My first choice, when I rag on religion, is Judaism, just because I know it first-hand.  Of course, there's always more to learn.  Through my current wife, I became aware of what goes on in Jewish enclaves/ghettos (depends on who's herding Jews together, Jews or gentiles) -- the threats, the ostracism, the mind control, the obsession with ritual (these people REALLY observe all the Sabbath and milk/meat separation rules, and it is a major pain in the ass). 

I also became aware of sectarian rivalry -- no, make that contempt -- between the two major Jewish gene pools, the Ashkenazic (Eastern Europe/Poland) and the Sephardic (Spain/Muslim world).   My wife's family includes rabbis from both.  The Sephardic one thinks the Ashkenazic a bunch of dolts who can't read or understand Scripture and commentary properly.  I would assume the disdain is mutual.  At least they don't blow themselves up.

One Sephardic Jew argued with my wife on Facebook that "Sephardic" does not refer to a "sect" (yes, it does; check the dictionary)...but to a philosophy and a method of reading the holy texts.  Oy gevalt, gimme a break.  Religious people have to be SO special!

Needless to say, none of these folks would consider my family, with their four-day-a-year observance and opulent bar/bat mitzvahs, to be real Jews.  The same for everybody to the left of conservative -- Reform Jews, humanists, Reconstructionists, etc.  You don't count.  But in the grand scheme of things, it doesn't matter.  If you say you're Jewish, that's enough.

Superstitious remnant

One bit of Jewishness that seems ubiquitous (I have to believe that the Orthodox, with all their superstition, use it) is what jewniverse.com called "the three most important Jewish words."  I couldn't wait to see what they were; Judaism is full of Very Important Words.  Would they be God, Torah, mitzvah (a good deed?).

No. The three most important words were kein ayin hara, pronounced colloquially "kenna hurra."  It is to be uttered right after reporting or remarking on anything positive, e.g., "Your kids are getting so big, kenna hurra."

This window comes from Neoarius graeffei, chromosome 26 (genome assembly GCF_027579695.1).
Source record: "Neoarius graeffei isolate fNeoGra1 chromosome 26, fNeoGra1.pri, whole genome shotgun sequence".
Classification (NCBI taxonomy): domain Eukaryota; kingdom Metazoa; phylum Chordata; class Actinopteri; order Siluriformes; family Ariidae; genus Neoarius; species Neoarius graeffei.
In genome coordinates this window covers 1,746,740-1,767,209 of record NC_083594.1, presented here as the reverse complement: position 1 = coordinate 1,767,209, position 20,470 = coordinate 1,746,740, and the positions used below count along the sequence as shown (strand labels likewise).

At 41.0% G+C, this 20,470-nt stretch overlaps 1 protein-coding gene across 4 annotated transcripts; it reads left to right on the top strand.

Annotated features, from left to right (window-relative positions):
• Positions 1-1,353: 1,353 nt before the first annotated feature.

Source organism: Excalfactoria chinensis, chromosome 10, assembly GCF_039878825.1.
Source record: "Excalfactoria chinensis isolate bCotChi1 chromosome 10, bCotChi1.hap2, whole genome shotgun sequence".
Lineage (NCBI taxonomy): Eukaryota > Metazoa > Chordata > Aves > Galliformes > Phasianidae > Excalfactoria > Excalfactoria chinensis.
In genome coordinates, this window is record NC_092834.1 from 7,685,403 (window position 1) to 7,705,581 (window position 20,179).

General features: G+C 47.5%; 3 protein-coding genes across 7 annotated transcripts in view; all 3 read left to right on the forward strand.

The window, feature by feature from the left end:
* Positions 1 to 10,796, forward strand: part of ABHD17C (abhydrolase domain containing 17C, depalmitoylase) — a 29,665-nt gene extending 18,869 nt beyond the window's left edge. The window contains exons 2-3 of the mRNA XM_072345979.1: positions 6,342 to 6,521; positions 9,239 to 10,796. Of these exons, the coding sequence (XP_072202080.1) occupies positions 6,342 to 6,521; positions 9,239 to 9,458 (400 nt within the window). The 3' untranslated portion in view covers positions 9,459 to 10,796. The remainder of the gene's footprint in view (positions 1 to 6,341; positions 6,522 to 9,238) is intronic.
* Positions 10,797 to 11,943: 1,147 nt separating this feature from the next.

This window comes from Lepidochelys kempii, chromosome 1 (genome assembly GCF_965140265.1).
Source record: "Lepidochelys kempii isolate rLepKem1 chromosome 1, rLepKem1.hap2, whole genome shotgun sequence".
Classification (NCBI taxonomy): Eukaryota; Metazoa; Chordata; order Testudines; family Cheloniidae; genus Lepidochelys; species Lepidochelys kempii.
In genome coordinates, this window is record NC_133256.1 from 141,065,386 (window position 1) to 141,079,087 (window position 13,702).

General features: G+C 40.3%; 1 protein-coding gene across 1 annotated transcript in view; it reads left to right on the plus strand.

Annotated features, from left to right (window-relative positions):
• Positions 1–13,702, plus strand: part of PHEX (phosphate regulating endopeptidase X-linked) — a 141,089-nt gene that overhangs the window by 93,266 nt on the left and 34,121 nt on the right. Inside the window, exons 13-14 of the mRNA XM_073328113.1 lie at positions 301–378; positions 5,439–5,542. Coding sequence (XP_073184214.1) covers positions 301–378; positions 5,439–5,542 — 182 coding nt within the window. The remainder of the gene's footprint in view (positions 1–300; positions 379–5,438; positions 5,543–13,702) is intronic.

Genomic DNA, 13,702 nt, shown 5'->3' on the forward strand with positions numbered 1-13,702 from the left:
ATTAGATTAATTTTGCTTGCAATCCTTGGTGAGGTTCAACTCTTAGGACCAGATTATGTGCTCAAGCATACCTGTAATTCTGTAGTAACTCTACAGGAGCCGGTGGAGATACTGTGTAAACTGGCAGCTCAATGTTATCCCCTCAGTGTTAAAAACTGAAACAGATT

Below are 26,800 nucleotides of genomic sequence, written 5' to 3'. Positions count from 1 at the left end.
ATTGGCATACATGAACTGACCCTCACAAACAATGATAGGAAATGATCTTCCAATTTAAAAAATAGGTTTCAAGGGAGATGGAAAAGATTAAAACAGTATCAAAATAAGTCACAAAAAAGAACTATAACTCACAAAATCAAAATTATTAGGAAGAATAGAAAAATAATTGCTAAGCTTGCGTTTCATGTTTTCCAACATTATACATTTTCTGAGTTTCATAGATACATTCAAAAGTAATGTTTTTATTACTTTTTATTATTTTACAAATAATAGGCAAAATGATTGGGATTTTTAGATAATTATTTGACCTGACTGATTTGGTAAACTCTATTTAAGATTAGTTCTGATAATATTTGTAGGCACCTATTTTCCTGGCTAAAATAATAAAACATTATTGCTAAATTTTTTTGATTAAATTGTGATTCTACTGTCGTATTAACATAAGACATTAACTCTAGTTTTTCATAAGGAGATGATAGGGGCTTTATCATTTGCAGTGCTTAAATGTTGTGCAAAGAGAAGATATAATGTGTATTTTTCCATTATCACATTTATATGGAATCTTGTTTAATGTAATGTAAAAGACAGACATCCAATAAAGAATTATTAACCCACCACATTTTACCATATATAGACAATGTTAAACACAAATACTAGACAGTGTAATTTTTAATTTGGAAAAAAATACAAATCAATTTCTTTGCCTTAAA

It's purpose is to ward off the Evil Eye, hard to pin down, but apparently a traditional malevolent force that seeks out good and gleefully balances it with misfortune.

Our language is the product of our history, so it's no surprise that there's so much God-talk.  Each atheist has to adapt his/her own strategy, and this has been a fruitful topic at A/N. Along with other substitutions, I advise not shouting God's name at the moment of orgasm, but rather the name of the person who is giving you said orgasm.

Atheists also have to deal with the remnants of superstitious ignorance that still occur in the language.  It's amazing (to me) that so many liberal Jews use "kenna hurra."  I've even had doctors usher me out of their offices with it.

On the jewniverse site, one article proclaims, with some pride, that the writer and her husband are getting more superstitious, using the phrase more and more (along with the old-country pu-pu-pu spitting gesture).  Yeah, well, the older you get, the more uncertain life looks.  But that's no reason to fall back on religion.  Sorry, but I find it the path of weak people. 

Intent of "kenna hurra"

I can understand the desire that another's circumstances go well (or continue to go well).  I can understand our powerlessness in the face of chance, and I can understand the need to acknowledge it.   And maybe uttering "kenna hurra" says to the listener, "Hey, I'm just as aware as you of the fragility of life." 

But I'm all for dropping the superstition.  I'll try to come up with alternatives, but for now, I replace the "kenna horra" with an expression of approval ("Your kids are getting so big - that's terrific!").

Of course, I have geography working for me.  Here in New Hampshire, nobody says "kenna hurra" to me (so I don't have to be a wiseass and say, "The Evil Eye??? Where???").   And nobody knows what it means. 

 

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Tags: and, language, religion, superstition, superstitious

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Comment by Grinning Cat on November 1, 2013 at 5:55pm

Peter Leeson argues in "Justice, Medieval Style" that some superstitions may have evolved and persisted because they had practical effects: